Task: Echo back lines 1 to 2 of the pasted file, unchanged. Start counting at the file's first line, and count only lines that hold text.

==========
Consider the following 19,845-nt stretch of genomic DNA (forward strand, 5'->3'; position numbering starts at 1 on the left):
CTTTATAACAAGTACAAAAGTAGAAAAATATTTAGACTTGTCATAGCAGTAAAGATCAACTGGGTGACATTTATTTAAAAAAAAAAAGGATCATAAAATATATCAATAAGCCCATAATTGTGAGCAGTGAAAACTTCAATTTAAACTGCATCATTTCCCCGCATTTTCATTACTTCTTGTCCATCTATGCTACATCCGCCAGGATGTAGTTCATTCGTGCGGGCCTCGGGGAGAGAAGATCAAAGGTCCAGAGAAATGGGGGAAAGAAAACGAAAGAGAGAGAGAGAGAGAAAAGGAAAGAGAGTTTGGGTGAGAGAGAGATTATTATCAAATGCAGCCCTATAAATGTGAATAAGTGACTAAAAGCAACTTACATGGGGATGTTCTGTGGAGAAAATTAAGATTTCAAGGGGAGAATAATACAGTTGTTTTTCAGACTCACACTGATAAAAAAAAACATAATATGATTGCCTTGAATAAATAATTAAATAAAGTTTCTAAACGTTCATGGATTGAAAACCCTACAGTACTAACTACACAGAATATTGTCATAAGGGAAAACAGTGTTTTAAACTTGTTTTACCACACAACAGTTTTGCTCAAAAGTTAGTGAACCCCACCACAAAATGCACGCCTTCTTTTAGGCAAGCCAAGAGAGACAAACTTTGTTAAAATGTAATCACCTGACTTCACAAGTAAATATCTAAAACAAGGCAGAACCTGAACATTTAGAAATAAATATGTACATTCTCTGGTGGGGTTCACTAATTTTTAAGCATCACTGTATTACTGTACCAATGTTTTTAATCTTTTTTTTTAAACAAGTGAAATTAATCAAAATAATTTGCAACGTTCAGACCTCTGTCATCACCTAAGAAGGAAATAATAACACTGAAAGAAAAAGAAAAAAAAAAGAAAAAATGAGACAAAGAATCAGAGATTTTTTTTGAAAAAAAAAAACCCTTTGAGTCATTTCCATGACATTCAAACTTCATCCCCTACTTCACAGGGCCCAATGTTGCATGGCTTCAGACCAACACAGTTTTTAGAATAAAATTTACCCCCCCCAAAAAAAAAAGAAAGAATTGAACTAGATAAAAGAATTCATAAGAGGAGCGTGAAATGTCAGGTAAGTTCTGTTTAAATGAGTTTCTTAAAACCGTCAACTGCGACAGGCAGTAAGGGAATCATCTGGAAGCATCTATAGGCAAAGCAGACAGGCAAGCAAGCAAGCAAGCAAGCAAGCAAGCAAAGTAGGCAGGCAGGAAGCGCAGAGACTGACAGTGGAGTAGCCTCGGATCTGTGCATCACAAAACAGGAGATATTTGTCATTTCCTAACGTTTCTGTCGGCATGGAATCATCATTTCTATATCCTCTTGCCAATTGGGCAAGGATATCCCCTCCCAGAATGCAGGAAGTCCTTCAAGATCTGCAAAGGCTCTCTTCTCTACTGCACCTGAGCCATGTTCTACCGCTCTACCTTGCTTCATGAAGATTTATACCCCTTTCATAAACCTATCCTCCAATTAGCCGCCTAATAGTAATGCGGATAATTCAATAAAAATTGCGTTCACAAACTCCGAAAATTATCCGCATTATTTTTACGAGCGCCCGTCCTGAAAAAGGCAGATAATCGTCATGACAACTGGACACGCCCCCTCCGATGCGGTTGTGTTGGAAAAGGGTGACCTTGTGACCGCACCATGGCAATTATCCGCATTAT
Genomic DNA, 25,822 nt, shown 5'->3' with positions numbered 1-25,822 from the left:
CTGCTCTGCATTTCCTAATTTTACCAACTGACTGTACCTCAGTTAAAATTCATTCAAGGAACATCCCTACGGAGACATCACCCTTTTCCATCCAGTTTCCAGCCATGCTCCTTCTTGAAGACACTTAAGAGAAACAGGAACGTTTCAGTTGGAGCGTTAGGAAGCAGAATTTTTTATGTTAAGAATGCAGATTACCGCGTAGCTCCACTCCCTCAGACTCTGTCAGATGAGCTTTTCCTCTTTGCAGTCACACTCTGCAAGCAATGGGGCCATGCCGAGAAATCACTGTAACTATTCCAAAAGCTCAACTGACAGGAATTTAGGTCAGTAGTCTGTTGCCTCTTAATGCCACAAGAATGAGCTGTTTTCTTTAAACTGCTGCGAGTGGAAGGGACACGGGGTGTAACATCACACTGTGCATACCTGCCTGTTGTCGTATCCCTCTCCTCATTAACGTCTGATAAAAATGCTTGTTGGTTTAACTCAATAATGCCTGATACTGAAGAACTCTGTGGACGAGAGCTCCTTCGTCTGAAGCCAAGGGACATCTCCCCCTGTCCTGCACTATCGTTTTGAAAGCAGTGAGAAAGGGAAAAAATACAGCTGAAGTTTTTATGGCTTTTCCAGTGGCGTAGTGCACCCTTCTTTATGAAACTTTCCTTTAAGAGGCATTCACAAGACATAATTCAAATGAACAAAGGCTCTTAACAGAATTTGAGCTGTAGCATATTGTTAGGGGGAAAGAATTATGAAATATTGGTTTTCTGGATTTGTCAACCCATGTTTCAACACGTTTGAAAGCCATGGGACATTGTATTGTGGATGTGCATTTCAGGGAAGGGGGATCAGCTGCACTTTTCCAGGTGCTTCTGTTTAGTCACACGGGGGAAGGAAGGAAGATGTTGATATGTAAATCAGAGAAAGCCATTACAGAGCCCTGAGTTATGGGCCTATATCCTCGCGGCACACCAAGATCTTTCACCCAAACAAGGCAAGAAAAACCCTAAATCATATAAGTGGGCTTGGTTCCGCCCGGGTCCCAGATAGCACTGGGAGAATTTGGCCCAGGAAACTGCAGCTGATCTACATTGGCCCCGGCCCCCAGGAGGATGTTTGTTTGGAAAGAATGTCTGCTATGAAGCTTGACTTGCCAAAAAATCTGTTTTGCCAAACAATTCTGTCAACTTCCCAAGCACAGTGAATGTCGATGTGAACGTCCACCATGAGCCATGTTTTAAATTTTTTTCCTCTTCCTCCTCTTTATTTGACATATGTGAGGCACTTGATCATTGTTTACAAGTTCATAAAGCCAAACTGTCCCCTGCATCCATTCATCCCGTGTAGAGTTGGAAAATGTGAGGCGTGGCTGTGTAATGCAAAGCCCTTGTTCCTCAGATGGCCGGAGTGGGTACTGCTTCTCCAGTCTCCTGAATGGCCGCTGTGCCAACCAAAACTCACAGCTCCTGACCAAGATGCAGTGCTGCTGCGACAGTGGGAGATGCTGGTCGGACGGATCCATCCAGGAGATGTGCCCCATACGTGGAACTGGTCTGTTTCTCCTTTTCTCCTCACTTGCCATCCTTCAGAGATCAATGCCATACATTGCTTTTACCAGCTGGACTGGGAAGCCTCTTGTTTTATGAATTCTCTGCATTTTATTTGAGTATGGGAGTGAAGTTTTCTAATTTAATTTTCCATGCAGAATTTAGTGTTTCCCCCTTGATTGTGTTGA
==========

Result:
Consider the following 19,845-nt stretch of genomic DNA (forward strand, 5'->3'; position numbering starts at 1 on the left):
CTTTATAACAAGTACAAAAGTAGAAAAATATTTAGACTTGTCATAGCAGTAAAGATCAACTGGGTGACATTTATTTAAAAAAAAAAAGGATCATAAAATATATCAATAAGCCCATAATTGTGAGCAGTGAAAACTTCAATTTAAACTGCATCATTTCCCCGCATTTTCATTACTTCTTGTCCATCTATGCTACATCCGCCAGGATGTAGTTCATTCGTGCGGGCCTCGGGGAGAGAAGATCAAAGGTCCAGAGAAATGGGGGAAAGAAAACGAAAGAGAGAGAGAGAGAGAAAAGGAAAGAGAGTTTGGGTGAGAGAGAGATTATTATCAAATGCAGCCCTATAAATGTGAATAAGTGACTAAAAGCAACTTACATGGGGATGTTCTGTGGAGAAAATTAAGATTTCAAGGGGAGAATAATACAGTTGTTTTTCAGACTCACACTGATAAAAAAAAACATAATATGATTGCCTTGAATAAATAATTAAATAAAGTTTCTAAACGTTCATGGATTGAAAACCCTACAGTACTAACTACACAGAATATTGTCATAAGGGAAAACAGTGTTTTAAACTTGTTTTACCACACAACAGTTTTGCTCAAAAGTTAGTGAACCCCACCACAAAATGCACGCCTTCTTTTAGGCAAGCCAAGAGAGACAAACTTTGTTAAAATGTAATCACCTGACTTCACAAGTAAATATCTAAAACAAGGCAGAACCTGAACATTTAGAAATAAATATGTACATTCTCTGGTGGGGTTCACTAATTTTTAAGCATCACTGTATTACTGTACCAATGTTTTTAATCTTTTTTTTTAAACAAGTGAAATTAATCAAAATAATTTGCAACGTTCAGACCTCTGTCATCACCTAAGAAGGAAATAATAACACTGAAAGAAAAAGAAAAAAAAAAGAAAAAATGAGACAAAGAATCAGAGATTTTTTTTGAAAAAAAAAAACCCTTTGAGTCATTTCCATGACATTCAAACTTCATCCCCTACTTCACAGGGCCCAATGTTGCATGGCTTCAGACCAACACAGTTTTTAGAATAAAATTTACCCCCCCCAAAAAAAAAAGAAAGAATTGAACTAGATAAAAGAATTCATAAGAGGAGCGTGAAATGTCAGGTAAGTTCTGTTTAAATGAGTTTCTTAAAACCGTCAACTGCGACAGGCAGTAAGGGAATCATCTGGAAGCATCTATAGGCAAAGCAGACAGGCAAGCAAGCAAGCAAGCAAGCAAGCAAGCAAAGTAGGCAGGCAGGAAGCGCAGAGACTGACAGTGGAGTAGCCTCGGATCTGTGCATCACAAAACAGGAGATATTTGTCATTTCCTAACGTTTCTGTCGGCATGGAATCATCATTTCTATATCCTCTTGCCAATTGGGCAAGGATATCCCCTCCCAGAATGCAGGAAGTCCTTCAAGATCTGCAAAGGCTCTCTTCTCTACTGCACCTGAGCCATGTTCTACCGCTCTACCTTGCTTCATGAAGATTTATACCCCTTTCATAAACCTATCCTCCAATTAGCCGCCTAATAGTAATGCGGATAATTCAATAAAAATTGCGTTCACAAACTCCGAAAATTATCCGCATTATTTTTACGAGCGCCCGTCCTGAAAAAGGCAGATAATCGTCATGACAACTGGACACGCCCCCTCCGATGCGGTTGTGTTGGAAAAGGGTGACCTTGTGACCGCACCATGGCAATTATCCGCATTAT